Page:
Today we are announcing the next level of Unioverse NFT utility with the upcoming launch of our playable alpha Proving Grounds (formerly codenamed the Danger Room) on April 26th.
At the risk of being immodest, Unioverse Hero NFTs are awesome. Perhaps the most gorgeous NFTs in gaming if not the entire web3 space. But what good is a good-looking NFT if you can’t do anything with it other than post it next to your name?
Built as a mode in our Unioverse Viewer, the Proving Grounds lets you play your Reyu Hero NFT in an actual game environment. Drop the same Reyu you have in your wallet into the Proving Grounds and jump, shoot and wall-run your way through the course.
A few important things to note!
While this version of the Proving Grounds is alpha, we’ll be making tweaks and adding features to it over the coming year, so trust us when we say you should get in there now to hone your skills…
As always, thank you for your continued support and get ready, this is just the beginning.
We are continually blown away by the fan art the Unioverse Community comes up with. You all are amazing!
One thing that really caught our eye a few months ago was the work of Kevin Fine, a fan who produced cinematic visualizations of Chapter 2 of Malcolm Orion’s backstory and a version of what’s inside the Progenitor ship that crashed on Mars. These are both excellent and were created with what were at the time very few Unioverse resources.
So we’re excited to see how Kevin – and anyone in the Unioverse Community – can level up their fan-made creations with the Maya and Unity Reyu resource packs we just added to the Unioverse Community Assets library.
These assets are the same ones our team of artists and developers use here at Unioverse HQ. Having these professionally made, AAA-quality Reyu assets will make creating your own Unioverse works so much easier, and give your production that polish other fans love!
Like all Unioverse assets, the Maya and Unity packs are free to download, and you can create whatever you like (though your creation must adhere to our Community Content License, so no videogames, no NFTs and no hateful stuff. Read the full license for more detail). You can even sell your creation and keep all the money! That’s the whole point of the Unioverse being a “community-owned franchise.”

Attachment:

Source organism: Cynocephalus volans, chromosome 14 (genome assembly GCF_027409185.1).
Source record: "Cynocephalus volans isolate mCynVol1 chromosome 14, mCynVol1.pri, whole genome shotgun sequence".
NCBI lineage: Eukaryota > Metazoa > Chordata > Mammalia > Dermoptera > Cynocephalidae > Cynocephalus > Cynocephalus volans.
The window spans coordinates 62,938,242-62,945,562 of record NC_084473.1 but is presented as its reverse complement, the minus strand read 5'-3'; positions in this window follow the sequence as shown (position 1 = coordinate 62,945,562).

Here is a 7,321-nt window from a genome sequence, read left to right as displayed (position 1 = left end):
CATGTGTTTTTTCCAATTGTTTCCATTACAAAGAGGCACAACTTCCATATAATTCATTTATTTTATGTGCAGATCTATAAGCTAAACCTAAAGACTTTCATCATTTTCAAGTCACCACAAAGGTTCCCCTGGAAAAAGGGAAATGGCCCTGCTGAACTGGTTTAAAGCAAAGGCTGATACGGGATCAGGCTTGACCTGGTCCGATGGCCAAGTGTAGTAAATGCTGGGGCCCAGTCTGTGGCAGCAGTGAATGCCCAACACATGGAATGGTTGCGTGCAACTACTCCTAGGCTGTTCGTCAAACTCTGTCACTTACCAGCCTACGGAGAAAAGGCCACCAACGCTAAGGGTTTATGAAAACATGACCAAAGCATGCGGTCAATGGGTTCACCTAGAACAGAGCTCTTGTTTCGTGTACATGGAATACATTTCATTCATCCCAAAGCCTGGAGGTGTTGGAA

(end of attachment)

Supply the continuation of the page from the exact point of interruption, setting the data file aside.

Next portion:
These Maya and Unity packs are just the latest in a continually growing library of tools and resources we are making available to fans. You can download concept art, Reyu beauty shots, backgrounds and more. Bookmark that page and keep checking back as we’ll add a ton of new stuff there over the coming months.
Then you should definitely join our Discord to connect with other Unioverse fans to swap tips and tricks or maybe even collaborate on a project.
The Unioverse is yours to play with. Go make something that will blow us away.
After teasing the news for a couple months now, we are finally ready to announce our next Unioverse Hero NFT and how you can get one.
Krishah, the deadly assassin, will be the next Unioverse Hero NFT released, and she’ll be minting sometime in May. Krishah won’t just be an amazing looking, fully realized 3D NFT. Owning a Hero like Krishah or Reyu gives you access to Unioverse games! We’ll be doling out more details about the official mint date and about Krishah in the coming weeks, so stay tuned.
Just like with our first Hero mint, Reyu, you’ll be able to get your own Krishah by earning Protens. And – just in case you forgot – you earn Protens by playing our Unioverse Collectibles game!
More than 900,000 Collectibles were minted during the first season of our Collectibles game. And now we’re back with Series 2. As always, these new Unioverse Collectibles will contain eye-popping artwork and snippets of lore from the story of the Unioverse. They are also totally free to mint.
The first of our next Series of Collectibles drops at 11am MT this Friday, March 17th! We are hosting a Twitter Spaces this Friday to kick off the next series of Collectibles, provide more info and answer questions from the Community, so be sure to set a reminder for that!
As a refresher: When you own and hold Unioverse Collectibles, you earn Protens, which are like Unioverse loyalty points. The more Collectibles you have and the longer you hold them, the more Protens you earn. Earn enough Protens and you could mint a Krishah of your own.
But there are a couple of other important bits in this process. First, you need to actually go collect your Protens by visiting https://protens.unioverse.com. Once there, just log in and click the Earn button. Our system automatically tabulates your Protens count and updates your total, so be sure to check back regularly.
The second bit is that our Collectibles are numbered. When you Collect designated consecutive Collectibles (e.g. 1 – 4), you have what’s called a set. Sets can be combined into higher-tier Collectibles that earn you even more Protens (but you still need to visit https://protens.unioverse.com to actually get them!). To combine Collectibles, visit https://combine.unioverse.com/, sign in and follow the instructions. We’ll show you which Collectibles you have and if you are missing any (perfect collections get a bonus!).
Collectible NFTs are a fun and free way to learn more about the Unioverse and unlock digital perks (like Krishah!). Collectible drops happen regularly, but randomly, so you’ll want to follow us on Twitter and join our Discord to learn when we release them.
Back in the 90s, there was a small home cook restaurant just outside the offices of Nintendo in Kyoto, Japan. An elderly Japanese woman would cook one dish a day and serve it out of the first floor of her house to the Nintendo staff who walked over there. Those were some of the best meals I’ve ever had.